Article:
“We can play Shakespeare without putting up decor. It’s all here,” added castle director Gedeon with a smile.
This coming Sunday, July 17, the festival will enjoy a world premiere when director Oskaras Korsunovas and his Vilnius City Theater group perform “Miranda” for the first time, a play based on Shakespeare’s “The Tempest.” 

Magdolna Márta, 22 (right)
Magdolna Márta, 22 (right) and Anita Szatmári (22) standing at the entrance of the Gyula Castle Theater. Both are students and like to work in the wellness tourism sector. Photo: Stefan J. Bos for BosNewsLife
Gedeon is pleased that the theater troop chose the unlikely town of Gyula to premiere the work.
Hungary’s cash-strapped government managed to scrape together 55 million forints (208,000 euros) for the 11-day festival, with the remaining 55 million forints coming from the local municipality, said Mihály Galbács , Gyula’s deputy mayor for financial matters, who also happens to be a fan of “Romeo and Juliet.”
“I hope this cultural event will help boost other sectors as well,” said Galbács. Although Gyula also boasts attractions like spa baths and Miami Vice-style boats chasing each other on the Fehér-Körös River, tourism isn’t quite what it used to be.
More than two decades ago, under the communist regime, some one million tourists used to visit the town and region annually.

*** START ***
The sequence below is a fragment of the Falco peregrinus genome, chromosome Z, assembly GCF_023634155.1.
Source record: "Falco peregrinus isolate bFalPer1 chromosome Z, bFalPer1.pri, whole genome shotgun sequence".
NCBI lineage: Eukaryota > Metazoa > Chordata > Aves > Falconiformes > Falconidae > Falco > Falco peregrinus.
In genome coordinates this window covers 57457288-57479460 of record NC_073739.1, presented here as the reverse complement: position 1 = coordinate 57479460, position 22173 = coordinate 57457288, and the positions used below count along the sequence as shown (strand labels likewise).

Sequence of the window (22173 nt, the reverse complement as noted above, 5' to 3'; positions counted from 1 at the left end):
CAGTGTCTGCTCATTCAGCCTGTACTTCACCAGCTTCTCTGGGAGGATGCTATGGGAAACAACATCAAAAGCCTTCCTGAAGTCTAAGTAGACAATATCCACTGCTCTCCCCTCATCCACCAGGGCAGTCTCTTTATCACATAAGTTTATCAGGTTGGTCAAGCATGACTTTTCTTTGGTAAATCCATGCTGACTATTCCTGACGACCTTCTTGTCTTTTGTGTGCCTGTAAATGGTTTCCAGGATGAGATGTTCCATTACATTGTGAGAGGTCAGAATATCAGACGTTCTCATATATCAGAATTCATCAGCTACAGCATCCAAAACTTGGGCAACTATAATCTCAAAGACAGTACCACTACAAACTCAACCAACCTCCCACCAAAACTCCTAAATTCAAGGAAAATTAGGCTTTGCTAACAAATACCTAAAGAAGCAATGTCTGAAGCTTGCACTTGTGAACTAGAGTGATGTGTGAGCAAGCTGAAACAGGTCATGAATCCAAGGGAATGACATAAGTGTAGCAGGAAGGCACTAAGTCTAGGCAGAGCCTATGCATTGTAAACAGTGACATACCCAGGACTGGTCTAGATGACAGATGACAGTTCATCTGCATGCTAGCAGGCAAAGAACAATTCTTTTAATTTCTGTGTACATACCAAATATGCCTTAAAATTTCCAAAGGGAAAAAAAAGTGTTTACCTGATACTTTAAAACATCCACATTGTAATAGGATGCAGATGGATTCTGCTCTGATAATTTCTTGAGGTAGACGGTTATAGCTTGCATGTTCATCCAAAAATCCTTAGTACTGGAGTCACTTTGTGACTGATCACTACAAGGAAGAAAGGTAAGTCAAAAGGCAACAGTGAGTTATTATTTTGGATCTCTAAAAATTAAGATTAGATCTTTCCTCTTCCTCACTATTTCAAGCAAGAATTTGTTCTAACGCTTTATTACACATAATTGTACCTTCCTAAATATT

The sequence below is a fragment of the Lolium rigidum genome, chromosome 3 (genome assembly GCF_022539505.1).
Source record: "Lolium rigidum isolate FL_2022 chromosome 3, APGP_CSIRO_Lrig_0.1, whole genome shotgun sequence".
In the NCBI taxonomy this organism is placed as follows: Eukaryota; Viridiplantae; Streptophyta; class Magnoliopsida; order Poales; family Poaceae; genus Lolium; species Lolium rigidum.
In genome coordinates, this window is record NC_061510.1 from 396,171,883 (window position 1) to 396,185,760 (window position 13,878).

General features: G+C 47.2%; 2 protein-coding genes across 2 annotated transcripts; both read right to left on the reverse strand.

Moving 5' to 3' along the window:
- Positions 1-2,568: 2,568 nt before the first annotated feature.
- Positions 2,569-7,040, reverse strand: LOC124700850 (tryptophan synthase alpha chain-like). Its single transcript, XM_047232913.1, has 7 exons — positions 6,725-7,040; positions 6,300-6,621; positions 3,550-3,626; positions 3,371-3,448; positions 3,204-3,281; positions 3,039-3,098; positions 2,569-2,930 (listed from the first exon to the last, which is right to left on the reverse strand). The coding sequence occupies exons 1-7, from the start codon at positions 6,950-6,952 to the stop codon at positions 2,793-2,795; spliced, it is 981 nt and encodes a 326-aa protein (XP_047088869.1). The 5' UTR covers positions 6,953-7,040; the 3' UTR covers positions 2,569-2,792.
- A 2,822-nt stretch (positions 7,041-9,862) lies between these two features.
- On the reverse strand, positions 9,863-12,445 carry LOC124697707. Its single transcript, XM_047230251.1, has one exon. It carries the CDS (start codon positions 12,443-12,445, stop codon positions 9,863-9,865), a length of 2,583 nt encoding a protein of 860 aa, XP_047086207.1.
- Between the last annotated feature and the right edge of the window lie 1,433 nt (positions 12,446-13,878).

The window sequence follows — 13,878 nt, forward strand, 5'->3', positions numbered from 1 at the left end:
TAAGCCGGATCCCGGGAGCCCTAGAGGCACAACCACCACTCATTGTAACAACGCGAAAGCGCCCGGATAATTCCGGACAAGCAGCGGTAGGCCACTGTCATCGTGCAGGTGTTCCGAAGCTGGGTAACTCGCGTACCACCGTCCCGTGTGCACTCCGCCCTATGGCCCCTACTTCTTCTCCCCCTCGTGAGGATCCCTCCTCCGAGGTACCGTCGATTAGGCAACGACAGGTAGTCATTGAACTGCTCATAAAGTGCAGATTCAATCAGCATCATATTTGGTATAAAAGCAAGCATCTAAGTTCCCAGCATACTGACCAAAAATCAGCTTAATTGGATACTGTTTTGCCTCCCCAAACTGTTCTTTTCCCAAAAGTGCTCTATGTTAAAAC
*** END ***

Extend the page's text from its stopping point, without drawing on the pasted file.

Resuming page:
Last year, only half that number showed up, according to the local tourism organization. With bumpy roads leading up to the town and the nearest airport some 120 kilometers (75 miles) away, Gyula has a few strikes against it, said Galbács.
“Of course Hungary is going through a huge economic crisis. That is especially true in this region near the Romanian border,” added the deputy mayor. “With seven-percent unemployment we are doing better than other nearby areas, yet many young people leave. We hope to keep them here – the Shakespeare festival can help with that.”
More visitors would also be welcome news for 35-year old Ida Nagy. As director of the Pálinka tasting house near the local factory she welcomes Shakespeare pilgrims to drink at least some of Hungary’s notoriously strong fruit brandy.
She said, ”Before I arrived here, three years ago, I never really drank it. Then my friends said: ‘But you work there, you should at least try it.’ Now I love it.” Or in Sheakepeare’s words: ”Hear my soul speak. Of the very instant that I saw you, Did my heart fly at your service.”  (Parts of this BosNewsLife News story was already published on its affiliated Deutsche Welle network, Germany’s international multi-media broadcaster).


  1. Gyula now incorporates the ancient village of AJTÓS the family of Dürer emigrated from in 1455 to Nuremberg. The German name “Dürer” is derived from the Hungarian, “Ajtósi”. Initially, it was “Thürer,” meaning doormaker, which is “ajtós” in Hungarian (from “ajtó”, meaning door). A door is featured in the coat-of-arms the family acquired. Albrecht Dürer the Younger later changed “Türer”, his father’s diction of the family’s surname, to “Dürer”, to adapt to the local Nuremberg dialect. The town of Gyula should make more of this association with Dürer.

  2. Dear Stefan,

    Shakespeare’s magic works in Hungary’s poorest region – Excellent!!! Truly, a great piece.

    Congratulations. By the way, I wrote about Emmis in “Élet és Irodalom”.




Please enter your comment!
Please enter your name here